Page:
By Dom Layfield
Cory Reese is widely known by the ironic nickname, ‘Fast Cory’. As the title of this book indicates, he’s not fast at all. He’s a mid- to back-of-the-pack runner, and that’s exactly what makes his book different and funny. It’s not a training guide written by an elite runner, coach, or scientist. It’s a warts-and-all tale of how a regular Joe figured it out as he went along. Additionally, Cory is a dear friend of many of us at Trail and Ultra Running.
The book is a collection of Cory’s many ultrarunning experiences, scattered liberally with anecdotes of his life. It describes his unlikely decision to start running, his training efforts, and many successes and failures. Cory is a prolific runner, always in search of new challenges, so he has plenty of experiences to relate, and the book is filled with many genuinely useful nuggets of advice — on training, on enjoying the camaraderie of other runners, support of friends and family, and finding fulfillment in achieving private, personal goals.
Reese is a big-hearted, likeable, and funny guy. His writing will not win any awards for literature, but if you don’t expect too much, you’ll find it consistently amusing and, on occasion, deeply poignant.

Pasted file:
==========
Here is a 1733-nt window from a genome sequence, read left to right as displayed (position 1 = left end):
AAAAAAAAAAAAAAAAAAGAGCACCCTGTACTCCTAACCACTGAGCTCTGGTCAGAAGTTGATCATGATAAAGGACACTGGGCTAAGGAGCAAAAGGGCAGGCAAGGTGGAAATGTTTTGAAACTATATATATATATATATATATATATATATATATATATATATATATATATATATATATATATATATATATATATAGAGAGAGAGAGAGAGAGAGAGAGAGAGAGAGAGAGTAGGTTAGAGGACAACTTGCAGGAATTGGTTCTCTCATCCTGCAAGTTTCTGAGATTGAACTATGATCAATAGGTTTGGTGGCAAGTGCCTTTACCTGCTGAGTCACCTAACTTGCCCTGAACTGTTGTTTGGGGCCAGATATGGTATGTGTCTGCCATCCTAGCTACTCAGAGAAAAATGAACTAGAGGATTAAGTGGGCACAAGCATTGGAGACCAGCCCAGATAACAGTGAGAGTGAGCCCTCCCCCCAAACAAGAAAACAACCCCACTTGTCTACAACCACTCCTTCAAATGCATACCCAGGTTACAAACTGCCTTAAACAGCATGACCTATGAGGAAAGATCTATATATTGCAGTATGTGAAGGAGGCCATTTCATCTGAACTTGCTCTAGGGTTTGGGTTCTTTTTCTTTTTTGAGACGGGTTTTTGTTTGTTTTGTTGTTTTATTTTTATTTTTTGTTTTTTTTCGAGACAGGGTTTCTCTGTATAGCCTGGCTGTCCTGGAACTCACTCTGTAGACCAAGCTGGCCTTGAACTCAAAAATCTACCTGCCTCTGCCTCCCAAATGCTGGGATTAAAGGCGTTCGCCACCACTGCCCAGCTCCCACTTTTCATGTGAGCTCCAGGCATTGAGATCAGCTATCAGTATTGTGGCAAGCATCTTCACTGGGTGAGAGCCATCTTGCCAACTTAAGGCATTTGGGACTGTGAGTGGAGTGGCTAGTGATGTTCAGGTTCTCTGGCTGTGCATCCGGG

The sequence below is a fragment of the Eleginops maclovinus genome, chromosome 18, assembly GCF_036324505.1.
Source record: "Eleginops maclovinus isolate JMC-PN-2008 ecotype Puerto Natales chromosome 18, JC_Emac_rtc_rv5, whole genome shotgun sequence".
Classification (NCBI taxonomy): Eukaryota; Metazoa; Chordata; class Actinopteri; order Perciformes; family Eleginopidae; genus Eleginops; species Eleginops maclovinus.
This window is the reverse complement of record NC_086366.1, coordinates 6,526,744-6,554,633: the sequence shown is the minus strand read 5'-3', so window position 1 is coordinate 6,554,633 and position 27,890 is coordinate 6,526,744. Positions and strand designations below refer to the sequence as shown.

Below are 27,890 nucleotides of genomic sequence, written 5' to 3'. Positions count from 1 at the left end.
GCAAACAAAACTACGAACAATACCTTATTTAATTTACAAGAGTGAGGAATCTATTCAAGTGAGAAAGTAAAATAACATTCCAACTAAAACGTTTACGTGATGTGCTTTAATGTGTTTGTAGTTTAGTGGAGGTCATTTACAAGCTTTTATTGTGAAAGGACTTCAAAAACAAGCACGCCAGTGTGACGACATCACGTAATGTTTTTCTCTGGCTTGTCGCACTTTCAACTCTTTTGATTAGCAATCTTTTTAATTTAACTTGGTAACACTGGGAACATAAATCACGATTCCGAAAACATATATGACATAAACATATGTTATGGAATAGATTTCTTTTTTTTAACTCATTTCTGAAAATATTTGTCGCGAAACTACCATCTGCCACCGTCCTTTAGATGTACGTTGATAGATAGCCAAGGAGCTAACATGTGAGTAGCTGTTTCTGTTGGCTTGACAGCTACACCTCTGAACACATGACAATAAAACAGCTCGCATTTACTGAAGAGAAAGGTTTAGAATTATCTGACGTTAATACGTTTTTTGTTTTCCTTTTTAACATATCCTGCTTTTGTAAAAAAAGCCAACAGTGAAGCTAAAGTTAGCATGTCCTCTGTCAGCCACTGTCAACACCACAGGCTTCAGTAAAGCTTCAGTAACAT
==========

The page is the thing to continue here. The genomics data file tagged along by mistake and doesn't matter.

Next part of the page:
If I had any criticism, it is mostly that I don’t really understand who the intended reader is. I’m an ultra-runner, and enjoyed his book. Despite being at the other end of the pack to Cory, I was entertained to see how much we had in common. I’ve never done any multi-day races, and have often wondered what those are like: Cory’s book gave me a pretty good idea. If you’re contemplating getting into ultrarunning, particularly longer events, this book will tell you exactly what to expect. And if you’ve ever wondered why ultrarunners do these crazy self-destructive things, this book will come as close to explaining the bizarre phenomenon as anything I’ve read.
Cory’s book is informative, funny and inspiring. It’s a quick, light, and entertaining read. Buy it.